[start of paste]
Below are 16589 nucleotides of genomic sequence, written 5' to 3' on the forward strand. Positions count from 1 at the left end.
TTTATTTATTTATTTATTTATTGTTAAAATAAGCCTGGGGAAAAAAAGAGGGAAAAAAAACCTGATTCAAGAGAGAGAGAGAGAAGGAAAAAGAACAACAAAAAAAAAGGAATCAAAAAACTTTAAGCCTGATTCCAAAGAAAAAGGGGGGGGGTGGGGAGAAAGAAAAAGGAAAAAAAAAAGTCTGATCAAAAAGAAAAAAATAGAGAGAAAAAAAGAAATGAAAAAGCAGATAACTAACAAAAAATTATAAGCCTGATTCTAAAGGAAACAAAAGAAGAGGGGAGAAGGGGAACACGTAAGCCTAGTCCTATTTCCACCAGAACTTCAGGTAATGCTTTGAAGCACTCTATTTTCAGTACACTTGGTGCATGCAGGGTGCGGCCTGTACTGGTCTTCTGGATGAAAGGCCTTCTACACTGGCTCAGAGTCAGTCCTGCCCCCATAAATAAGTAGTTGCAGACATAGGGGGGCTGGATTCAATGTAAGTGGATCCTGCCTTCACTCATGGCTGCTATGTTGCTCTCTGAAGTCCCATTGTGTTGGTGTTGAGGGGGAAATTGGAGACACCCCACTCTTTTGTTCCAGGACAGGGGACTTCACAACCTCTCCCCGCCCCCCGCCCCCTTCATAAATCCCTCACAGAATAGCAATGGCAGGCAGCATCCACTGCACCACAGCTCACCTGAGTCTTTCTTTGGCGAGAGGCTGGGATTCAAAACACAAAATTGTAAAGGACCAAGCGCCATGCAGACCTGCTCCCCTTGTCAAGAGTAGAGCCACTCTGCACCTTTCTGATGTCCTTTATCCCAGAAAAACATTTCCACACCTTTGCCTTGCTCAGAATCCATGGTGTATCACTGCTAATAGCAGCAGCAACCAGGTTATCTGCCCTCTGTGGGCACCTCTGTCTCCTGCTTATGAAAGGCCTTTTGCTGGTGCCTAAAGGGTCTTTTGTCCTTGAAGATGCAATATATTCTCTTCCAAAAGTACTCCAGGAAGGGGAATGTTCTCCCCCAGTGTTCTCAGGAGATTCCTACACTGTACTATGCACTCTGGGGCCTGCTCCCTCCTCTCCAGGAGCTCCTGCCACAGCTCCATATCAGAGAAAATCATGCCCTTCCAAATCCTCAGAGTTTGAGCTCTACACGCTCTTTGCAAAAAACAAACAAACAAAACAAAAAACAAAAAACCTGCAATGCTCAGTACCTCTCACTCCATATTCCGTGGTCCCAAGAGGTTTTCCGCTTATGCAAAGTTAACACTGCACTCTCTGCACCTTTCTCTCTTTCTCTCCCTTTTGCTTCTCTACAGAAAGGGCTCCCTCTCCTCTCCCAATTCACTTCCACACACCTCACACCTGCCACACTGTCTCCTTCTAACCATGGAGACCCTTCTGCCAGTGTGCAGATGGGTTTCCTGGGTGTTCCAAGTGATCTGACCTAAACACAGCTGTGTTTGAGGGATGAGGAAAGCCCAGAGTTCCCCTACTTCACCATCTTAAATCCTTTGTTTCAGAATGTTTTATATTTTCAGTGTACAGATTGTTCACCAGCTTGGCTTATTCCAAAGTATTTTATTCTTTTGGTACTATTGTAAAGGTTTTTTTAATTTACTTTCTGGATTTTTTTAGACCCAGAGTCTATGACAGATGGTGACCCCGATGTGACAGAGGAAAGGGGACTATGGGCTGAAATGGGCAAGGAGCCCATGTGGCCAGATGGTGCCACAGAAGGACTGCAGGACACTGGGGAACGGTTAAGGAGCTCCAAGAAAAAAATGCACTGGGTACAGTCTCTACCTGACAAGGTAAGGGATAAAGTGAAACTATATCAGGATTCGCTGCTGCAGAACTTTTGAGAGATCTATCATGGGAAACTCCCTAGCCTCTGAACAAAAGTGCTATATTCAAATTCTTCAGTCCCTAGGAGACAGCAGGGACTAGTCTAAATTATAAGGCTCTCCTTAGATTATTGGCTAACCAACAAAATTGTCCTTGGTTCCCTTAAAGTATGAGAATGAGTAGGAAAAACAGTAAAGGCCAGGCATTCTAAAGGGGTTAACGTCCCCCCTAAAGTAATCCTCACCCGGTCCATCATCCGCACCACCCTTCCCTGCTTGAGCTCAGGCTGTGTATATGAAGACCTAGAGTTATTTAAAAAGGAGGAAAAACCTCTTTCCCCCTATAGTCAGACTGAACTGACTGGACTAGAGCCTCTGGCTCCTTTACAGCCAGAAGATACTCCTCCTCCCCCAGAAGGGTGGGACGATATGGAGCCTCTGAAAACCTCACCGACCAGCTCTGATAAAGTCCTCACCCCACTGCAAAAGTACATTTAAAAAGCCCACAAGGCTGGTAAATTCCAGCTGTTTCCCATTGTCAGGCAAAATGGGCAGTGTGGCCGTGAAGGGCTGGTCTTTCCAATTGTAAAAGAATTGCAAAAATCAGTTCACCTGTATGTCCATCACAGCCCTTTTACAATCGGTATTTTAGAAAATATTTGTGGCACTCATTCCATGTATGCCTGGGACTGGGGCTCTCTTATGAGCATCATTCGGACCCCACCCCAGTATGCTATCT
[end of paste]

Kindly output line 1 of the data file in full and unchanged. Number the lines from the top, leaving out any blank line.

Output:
Below are 16589 nucleotides of genomic sequence, written 5' to 3' on the forward strand. Positions count from 1 at the left end.